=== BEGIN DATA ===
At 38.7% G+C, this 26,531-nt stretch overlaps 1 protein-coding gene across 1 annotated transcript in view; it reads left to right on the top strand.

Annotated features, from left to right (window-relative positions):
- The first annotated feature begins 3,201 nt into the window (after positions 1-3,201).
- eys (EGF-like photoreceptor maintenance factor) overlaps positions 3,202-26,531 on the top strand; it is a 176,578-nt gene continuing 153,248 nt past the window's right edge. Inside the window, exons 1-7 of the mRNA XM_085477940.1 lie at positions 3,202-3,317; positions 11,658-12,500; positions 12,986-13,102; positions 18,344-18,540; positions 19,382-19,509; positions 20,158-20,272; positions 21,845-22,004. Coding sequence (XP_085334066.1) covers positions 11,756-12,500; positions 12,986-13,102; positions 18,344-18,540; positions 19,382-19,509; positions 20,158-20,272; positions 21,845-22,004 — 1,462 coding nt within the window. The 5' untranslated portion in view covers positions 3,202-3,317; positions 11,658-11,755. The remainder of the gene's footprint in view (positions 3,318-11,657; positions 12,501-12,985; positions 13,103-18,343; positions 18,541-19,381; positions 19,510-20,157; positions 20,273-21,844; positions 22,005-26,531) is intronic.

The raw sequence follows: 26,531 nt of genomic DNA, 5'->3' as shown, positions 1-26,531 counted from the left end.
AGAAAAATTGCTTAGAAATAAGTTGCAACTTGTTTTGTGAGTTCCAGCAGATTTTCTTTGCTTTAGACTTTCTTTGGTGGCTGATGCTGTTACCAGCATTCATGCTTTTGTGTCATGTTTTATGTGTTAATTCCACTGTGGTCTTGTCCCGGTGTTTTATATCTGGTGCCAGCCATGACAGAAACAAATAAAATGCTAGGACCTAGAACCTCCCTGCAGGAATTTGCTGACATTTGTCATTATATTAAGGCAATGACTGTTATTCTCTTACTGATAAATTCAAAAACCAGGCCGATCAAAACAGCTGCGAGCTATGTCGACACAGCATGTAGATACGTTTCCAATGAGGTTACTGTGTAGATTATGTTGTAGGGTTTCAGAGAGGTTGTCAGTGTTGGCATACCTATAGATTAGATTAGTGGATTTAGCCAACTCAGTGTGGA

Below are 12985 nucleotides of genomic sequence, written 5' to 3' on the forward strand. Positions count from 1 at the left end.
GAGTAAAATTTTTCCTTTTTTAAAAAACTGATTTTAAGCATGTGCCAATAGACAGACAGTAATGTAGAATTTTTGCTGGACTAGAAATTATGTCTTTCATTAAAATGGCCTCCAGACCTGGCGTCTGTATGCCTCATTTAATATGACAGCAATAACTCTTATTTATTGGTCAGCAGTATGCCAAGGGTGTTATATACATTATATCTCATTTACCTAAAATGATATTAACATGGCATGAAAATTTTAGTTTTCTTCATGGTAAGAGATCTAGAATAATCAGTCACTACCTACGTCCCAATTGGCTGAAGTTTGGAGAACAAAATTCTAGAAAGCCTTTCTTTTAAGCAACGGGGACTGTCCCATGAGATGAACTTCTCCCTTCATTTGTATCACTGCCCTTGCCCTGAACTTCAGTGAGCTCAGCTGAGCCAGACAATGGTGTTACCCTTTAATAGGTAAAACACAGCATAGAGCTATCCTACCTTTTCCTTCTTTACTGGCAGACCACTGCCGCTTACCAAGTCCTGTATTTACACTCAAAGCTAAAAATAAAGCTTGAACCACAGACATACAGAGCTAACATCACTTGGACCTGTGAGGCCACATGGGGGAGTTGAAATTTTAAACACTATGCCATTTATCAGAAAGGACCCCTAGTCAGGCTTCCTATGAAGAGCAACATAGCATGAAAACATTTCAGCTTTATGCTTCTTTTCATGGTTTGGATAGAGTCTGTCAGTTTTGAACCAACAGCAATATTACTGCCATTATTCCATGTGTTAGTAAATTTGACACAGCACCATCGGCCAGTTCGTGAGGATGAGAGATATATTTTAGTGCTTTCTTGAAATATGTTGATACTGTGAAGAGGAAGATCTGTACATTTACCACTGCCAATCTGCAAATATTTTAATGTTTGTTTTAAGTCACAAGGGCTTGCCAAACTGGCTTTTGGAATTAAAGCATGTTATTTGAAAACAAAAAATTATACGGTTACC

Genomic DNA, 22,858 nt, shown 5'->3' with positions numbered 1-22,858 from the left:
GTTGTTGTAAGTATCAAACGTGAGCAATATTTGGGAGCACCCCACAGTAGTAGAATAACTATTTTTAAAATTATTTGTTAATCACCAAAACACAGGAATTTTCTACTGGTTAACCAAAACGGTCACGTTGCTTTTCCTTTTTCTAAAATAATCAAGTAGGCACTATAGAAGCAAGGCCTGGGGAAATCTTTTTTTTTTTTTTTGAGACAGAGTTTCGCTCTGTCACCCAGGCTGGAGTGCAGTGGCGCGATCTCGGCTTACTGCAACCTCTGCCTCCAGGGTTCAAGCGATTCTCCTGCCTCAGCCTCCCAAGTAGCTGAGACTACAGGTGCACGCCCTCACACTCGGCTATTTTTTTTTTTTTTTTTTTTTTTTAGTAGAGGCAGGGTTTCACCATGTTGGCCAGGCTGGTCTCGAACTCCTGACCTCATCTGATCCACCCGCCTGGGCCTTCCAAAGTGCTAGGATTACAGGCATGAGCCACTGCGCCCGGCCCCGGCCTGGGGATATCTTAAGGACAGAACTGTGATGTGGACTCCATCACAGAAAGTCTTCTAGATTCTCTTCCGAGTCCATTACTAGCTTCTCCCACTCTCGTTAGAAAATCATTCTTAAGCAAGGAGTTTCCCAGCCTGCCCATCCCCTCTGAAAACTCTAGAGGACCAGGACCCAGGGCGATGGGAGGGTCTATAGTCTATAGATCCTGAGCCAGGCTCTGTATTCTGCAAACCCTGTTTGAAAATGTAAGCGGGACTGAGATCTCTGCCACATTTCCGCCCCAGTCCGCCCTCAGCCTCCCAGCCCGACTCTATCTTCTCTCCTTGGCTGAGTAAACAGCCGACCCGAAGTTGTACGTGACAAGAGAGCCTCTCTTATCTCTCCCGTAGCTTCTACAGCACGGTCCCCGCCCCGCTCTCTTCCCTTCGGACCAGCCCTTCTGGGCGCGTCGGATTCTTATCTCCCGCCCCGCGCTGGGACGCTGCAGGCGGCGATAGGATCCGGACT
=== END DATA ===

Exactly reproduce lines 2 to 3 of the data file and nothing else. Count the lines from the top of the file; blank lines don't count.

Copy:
Annotated features, from left to right (window-relative positions):
- The first annotated feature begins 3,201 nt into the window (after positions 1-3,201).